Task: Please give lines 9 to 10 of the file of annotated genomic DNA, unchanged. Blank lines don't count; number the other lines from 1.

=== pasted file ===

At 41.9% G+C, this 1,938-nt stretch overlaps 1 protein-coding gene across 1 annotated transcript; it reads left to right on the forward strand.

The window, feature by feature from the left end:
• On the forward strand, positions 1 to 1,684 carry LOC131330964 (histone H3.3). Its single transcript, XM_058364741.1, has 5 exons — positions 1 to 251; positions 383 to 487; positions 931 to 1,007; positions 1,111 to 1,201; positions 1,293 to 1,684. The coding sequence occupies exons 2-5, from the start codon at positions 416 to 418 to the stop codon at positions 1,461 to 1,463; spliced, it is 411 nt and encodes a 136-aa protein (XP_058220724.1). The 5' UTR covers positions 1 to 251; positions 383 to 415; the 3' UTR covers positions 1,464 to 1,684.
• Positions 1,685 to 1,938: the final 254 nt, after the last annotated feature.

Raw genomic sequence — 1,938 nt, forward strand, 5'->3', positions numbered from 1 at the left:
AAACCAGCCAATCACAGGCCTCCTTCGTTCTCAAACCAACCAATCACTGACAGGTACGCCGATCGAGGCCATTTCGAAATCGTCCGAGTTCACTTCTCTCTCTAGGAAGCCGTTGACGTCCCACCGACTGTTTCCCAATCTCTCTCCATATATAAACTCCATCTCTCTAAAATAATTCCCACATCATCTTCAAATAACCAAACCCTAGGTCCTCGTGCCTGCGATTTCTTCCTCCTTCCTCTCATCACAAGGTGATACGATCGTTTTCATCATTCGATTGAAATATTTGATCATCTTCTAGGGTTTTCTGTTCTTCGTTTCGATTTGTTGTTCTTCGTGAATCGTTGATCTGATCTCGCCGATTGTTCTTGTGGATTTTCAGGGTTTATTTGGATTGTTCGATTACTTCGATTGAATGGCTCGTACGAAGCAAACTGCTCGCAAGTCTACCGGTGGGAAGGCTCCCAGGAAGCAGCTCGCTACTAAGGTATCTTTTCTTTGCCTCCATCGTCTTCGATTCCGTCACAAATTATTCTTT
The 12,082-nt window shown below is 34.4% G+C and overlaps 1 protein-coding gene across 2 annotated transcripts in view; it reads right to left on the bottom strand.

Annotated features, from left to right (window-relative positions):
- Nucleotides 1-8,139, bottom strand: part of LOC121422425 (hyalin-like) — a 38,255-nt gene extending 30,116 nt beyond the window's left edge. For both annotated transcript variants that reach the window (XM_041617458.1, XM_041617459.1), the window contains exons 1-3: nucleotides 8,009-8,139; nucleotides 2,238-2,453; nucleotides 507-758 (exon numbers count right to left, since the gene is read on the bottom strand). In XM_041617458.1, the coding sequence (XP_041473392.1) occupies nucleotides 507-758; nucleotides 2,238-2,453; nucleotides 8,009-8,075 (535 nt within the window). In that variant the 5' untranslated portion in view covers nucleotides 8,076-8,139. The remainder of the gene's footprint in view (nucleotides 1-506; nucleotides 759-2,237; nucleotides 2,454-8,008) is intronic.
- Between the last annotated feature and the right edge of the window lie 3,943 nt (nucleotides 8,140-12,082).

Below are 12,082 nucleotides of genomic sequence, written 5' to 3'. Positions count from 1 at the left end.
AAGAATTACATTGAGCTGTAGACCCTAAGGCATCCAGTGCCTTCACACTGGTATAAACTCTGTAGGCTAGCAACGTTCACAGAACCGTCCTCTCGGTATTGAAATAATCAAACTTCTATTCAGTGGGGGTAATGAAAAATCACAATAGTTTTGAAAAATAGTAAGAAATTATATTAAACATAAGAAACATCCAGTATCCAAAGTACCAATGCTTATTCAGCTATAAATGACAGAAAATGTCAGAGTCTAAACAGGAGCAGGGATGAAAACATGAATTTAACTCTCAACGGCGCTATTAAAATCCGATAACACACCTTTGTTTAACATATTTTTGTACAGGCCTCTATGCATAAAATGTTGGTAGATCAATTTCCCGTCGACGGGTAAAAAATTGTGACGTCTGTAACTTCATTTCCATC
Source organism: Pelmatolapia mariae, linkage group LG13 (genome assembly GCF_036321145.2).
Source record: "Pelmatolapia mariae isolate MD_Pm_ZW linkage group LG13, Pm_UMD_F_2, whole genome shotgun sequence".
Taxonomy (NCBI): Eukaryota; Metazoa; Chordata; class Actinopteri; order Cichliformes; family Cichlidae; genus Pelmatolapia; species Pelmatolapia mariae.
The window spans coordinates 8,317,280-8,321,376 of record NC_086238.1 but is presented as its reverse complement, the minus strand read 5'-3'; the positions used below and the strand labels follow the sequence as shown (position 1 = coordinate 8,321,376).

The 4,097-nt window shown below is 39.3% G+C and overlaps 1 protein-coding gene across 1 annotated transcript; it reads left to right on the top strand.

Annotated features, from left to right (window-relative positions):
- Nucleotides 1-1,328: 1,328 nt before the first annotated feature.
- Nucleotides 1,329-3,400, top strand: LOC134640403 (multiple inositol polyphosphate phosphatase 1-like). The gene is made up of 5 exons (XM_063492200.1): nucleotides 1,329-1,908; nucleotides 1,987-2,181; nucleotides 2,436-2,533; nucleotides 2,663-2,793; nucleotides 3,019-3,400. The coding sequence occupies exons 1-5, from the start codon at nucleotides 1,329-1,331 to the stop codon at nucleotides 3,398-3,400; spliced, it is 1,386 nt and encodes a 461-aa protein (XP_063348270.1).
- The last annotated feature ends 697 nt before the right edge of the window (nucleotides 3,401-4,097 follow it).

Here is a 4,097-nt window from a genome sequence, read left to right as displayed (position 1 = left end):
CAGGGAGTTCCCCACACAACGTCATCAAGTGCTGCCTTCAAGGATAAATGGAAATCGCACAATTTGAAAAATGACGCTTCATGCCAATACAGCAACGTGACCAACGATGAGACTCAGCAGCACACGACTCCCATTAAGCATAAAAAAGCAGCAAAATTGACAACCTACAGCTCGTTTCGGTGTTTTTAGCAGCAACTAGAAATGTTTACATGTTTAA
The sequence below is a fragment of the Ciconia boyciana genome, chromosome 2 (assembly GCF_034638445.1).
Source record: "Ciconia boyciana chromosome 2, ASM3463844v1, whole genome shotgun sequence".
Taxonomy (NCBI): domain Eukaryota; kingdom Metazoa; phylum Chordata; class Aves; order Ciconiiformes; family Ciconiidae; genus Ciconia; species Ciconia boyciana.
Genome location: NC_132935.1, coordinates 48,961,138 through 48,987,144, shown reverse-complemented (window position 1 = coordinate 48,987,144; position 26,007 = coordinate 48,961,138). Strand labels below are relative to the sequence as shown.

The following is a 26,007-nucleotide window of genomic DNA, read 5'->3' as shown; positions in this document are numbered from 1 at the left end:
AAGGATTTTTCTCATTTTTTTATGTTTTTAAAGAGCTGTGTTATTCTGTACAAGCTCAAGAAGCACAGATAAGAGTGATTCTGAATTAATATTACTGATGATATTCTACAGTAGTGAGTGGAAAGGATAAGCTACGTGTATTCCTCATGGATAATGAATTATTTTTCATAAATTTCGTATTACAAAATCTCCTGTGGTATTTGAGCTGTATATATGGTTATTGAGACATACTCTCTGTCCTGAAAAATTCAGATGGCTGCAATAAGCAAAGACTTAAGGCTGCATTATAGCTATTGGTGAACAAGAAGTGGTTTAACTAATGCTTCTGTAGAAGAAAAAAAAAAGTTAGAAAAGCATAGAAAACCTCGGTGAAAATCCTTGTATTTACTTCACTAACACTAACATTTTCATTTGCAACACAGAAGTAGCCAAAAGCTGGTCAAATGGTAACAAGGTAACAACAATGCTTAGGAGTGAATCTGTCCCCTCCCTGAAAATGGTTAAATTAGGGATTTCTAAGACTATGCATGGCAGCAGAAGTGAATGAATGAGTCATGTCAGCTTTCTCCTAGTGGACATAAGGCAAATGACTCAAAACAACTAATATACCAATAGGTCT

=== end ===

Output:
- Nucleotides 1-8,139, bottom strand: part of LOC121422425 (hyalin-like) — a 38,255-nt gene extending 30,116 nt beyond the window's left edge. For both annotated transcript variants that reach the window (XM_041617458.1, XM_041617459.1), the window contains exons 1-3: nucleotides 8,009-8,139; nucleotides 2,238-2,453; nucleotides 507-758 (exon numbers count right to left, since the gene is read on the bottom strand). In XM_041617458.1, the coding sequence (XP_041473392.1) occupies nucleotides 507-758; nucleotides 2,238-2,453; nucleotides 8,009-8,075 (535 nt within the window). In that variant the 5' untranslated portion in view covers nucleotides 8,076-8,139. The remainder of the gene's footprint in view (nucleotides 1-506; nucleotides 759-2,237; nucleotides 2,454-8,008) is intronic.
- Between the last annotated feature and the right edge of the window lie 3,943 nt (nucleotides 8,140-12,082).